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I'm not sure if this applies to WEB and its online operations but Qantas announced today they were going to make some pretty large cuts to travel agent commissions.
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In reply to: azure on Monday 05/12/05 10:35pm

FLT, TVL, WEB are all going to get hit by this, watch them all drop I reckon



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In reply to: sabretoothed on Monday 05/12/05 10:44pm

actually WEB charge a fee, which they could increase by say $3, that would equal a $300 air ticket @ the 1% they were getting from QAn.


My guess is they will actaually get a REVENUE rise if that happens.


Most domestic ticket would be less then my assumed $300.



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In reply to: spottygoose on Monday 05/12/05 03:58pm

Just need some more buyers Spottygoose.WEB will hit .50 cents within a short period of time with Christmas around the corner and will then launch towards $1 with 6 months. All the fundimentials are there.


JGK http://www.sharescene.com/html/emoticons/tongue.gif

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Webjet soars as net factor clips Flight Centre


Share Intelligence

By James Kirby

December 11, 2005



Talk about a reversal of fortune. Three years ago, I talked to David Clarke, chief executive of Webjet, the listed online booking agency. Its share price was trading at an embarrassing 7ÃÆâ€â„¢ÃƒÆ’ƒÂ¢Ãƒ¢Ã¢Ã¢â€š¬Ã…¡Ãƒâ€šÃ‚¬ÃƒÆ’…¡ÃƒÆ’â€Å¡Ãƒƒâہ¡ÃƒÆ’‚¢ - the company had floated in 1999 at 15ÃÆâ€â„¢ÃƒÆ’ƒÂ¢Ãƒ¢Ã¢Ã¢â€š¬Ã…¡Ãƒâ€šÃ‚¬ÃƒÆ’…¡ÃƒÆ’â€Å¡Ãƒƒâہ¡ÃƒÆ’‚¢ - and Clarke was doing it tough.


At the time, the travel agency chain Flight Centre was emerging as one of the big success stories. It was a market favourite and, at $28 a share, a $3 billion company. What's more, Flight Centre had won an employer-of-the-year prize, suggesting it was a great place to work at and invest in.


Clarke was the little guy while Flight Centre's founder, Graham Turner, was the big guy. And Clarke was getting beaten up every other day. Clarke, formerly chief executive at travel agency Jetset, had started his own business at the age of 53; Flight Centre's Turner had built a billion-dollar business before Clarke gave up his day job.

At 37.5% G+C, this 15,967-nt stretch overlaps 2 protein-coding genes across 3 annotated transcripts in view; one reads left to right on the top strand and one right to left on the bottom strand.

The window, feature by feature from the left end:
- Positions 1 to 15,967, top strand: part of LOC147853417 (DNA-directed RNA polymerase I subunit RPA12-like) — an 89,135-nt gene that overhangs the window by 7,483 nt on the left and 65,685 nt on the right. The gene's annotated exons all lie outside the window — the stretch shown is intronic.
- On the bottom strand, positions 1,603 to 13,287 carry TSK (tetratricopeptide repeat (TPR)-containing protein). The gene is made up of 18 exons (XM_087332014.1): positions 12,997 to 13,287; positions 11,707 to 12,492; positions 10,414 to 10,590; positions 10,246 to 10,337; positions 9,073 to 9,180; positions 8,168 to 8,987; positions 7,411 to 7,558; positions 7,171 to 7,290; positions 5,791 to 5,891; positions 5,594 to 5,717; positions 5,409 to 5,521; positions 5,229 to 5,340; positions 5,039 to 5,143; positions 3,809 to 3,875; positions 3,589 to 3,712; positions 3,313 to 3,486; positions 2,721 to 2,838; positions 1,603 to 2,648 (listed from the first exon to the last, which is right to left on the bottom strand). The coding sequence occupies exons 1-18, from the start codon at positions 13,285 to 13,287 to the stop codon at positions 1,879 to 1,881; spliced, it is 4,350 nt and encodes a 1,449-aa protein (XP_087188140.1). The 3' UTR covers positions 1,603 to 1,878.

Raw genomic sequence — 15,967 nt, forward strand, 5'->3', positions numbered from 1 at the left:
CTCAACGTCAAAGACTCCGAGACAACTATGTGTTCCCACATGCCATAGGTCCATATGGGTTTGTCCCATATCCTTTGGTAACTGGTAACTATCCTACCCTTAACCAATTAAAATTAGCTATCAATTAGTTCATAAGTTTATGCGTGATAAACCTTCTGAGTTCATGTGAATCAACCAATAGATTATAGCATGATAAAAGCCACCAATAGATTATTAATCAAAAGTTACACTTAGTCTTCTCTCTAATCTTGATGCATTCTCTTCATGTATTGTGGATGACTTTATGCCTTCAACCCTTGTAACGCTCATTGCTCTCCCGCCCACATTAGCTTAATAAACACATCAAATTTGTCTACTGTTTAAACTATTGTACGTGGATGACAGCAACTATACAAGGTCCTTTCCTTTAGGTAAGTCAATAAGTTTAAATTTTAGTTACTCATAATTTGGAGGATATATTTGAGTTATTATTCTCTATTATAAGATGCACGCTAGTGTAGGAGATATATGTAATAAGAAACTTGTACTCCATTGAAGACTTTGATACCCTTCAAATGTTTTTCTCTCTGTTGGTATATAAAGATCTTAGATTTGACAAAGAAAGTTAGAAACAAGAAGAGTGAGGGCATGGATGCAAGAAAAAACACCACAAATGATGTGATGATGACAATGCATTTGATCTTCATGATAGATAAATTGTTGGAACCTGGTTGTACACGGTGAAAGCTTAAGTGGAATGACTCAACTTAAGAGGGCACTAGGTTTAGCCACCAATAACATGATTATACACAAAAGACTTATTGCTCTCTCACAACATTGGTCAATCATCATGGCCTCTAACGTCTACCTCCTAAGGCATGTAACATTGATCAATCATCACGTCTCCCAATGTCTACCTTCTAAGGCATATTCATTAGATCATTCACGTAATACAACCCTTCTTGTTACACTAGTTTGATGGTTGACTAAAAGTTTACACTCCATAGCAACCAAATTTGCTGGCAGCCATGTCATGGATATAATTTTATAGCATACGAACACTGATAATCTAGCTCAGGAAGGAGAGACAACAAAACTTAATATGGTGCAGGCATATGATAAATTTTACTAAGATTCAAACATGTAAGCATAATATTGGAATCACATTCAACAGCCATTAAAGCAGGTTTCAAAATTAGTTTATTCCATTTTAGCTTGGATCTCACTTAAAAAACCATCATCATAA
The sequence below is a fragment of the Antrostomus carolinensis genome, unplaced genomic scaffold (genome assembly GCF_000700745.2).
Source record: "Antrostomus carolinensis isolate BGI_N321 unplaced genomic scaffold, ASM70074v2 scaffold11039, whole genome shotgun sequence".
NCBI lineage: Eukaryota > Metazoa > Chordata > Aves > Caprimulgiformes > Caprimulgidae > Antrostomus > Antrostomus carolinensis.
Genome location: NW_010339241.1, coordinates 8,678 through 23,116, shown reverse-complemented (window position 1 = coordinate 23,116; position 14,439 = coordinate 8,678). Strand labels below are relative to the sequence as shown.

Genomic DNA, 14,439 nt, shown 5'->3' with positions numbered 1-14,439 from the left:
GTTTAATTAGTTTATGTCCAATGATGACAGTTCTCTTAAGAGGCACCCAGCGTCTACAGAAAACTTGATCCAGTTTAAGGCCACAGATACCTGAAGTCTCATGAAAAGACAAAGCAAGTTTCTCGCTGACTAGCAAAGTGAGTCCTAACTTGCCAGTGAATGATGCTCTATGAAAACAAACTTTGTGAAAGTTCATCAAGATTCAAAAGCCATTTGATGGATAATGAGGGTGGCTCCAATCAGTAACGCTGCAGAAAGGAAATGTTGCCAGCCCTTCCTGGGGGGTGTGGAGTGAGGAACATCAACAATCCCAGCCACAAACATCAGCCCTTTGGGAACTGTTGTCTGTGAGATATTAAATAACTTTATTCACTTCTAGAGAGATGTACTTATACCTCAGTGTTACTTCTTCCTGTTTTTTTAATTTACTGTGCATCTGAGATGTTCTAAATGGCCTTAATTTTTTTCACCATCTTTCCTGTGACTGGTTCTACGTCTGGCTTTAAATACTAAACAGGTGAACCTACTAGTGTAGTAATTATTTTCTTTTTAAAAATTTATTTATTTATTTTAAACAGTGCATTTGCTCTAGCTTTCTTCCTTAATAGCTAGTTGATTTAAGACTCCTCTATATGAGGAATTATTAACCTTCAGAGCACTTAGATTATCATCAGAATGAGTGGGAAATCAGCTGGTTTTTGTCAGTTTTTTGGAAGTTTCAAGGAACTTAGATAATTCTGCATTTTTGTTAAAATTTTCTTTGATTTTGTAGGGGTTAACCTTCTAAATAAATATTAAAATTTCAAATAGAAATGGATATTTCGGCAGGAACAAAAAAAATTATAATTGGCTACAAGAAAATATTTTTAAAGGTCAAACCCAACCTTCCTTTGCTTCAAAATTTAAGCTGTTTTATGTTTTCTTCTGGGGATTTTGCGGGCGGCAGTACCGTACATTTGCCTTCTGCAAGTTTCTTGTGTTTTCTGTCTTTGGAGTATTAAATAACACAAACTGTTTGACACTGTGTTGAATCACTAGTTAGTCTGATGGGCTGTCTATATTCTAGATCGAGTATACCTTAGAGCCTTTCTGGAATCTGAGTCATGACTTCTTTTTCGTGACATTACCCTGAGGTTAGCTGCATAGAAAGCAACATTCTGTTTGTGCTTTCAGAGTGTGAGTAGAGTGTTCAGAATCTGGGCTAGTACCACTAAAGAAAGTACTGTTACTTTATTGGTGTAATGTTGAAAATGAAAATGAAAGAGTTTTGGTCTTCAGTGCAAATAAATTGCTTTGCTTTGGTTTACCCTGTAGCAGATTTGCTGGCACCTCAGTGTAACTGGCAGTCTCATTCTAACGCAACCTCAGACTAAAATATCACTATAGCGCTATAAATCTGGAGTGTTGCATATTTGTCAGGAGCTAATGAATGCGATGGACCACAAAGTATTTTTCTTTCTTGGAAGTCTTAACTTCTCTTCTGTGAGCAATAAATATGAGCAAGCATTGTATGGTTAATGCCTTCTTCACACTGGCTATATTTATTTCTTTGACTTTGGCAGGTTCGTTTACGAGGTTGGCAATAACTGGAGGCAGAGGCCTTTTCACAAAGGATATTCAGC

Back then, I ribbed Clarke about Flight Centre's runaway success. How could Webjet ever win against such competition? His reply was that Webjet would win because the industry was being turned on its head by the internet.


He said agents could no longer expect commissions for the simple service of handling transactions, that the internet allowed customers to buy tickets without ever going into a travel agent's office and that it allowed the airlines to squeeze middlemen such as Flight Centre with its 1000 outlets and high overheads.


Last Monday, Qantas abolished travel agency commissions for domestic travel and began phasing out commissions for international travel.


Flight Centre's share price - already sinking due to profit downgrades - went into a tailspin and will begin trading tomorrow at $9.60, roughly a third of the price it was enjoying when I talked to Clarke in 2002. And Webjet will kick off tomorrow at 35 cents, five times better than when Clarke was struggling.


Put the two price trajectories on a graph and you get something that looks like an 'X'.Now it is Flight Centre that is having to play catch up.


It has an important project inside the business tagged Full Throttle that is aimed at refashioning elements of its business around the internet. But it's too late: Flight Centre is too big to turn around in mid-air.

The Qantas decision on commissions is a body blow for any travel agent trying to make money using the old model of clipping the ticket in your local shopping strip.


Clarke says: "We always had the right model. The internet is changing everything in this business, and next year it's going to change again when Jetstar goes to international destinations. The commissions that underpinned many travel agencies are gone, and if anyone, including anyone at Flight Centre, thinks they'll ever come back, it's a fantasy."


So, once again, the internet has destroyed a big chunk of an industry. This time it's the mid-market travel agency, with Flight Centre its biggest victim. Turner built an amazing business at Flight Centre. Whereas Flight Centre has always been a great place to work, I don't see Clarke winning prizes as Australia's favourite employer.


But the Flight Centre growth story is over. The future belongs to operations such as Webjet

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In reply to: spottygoose on Sunday 11/12/05 09:38pm

now that is an article that makes me smile goose. well spotted! (no pun intended). let us hope WEB can make the most of it's opportunity and that the punters out there recognise its potential value.



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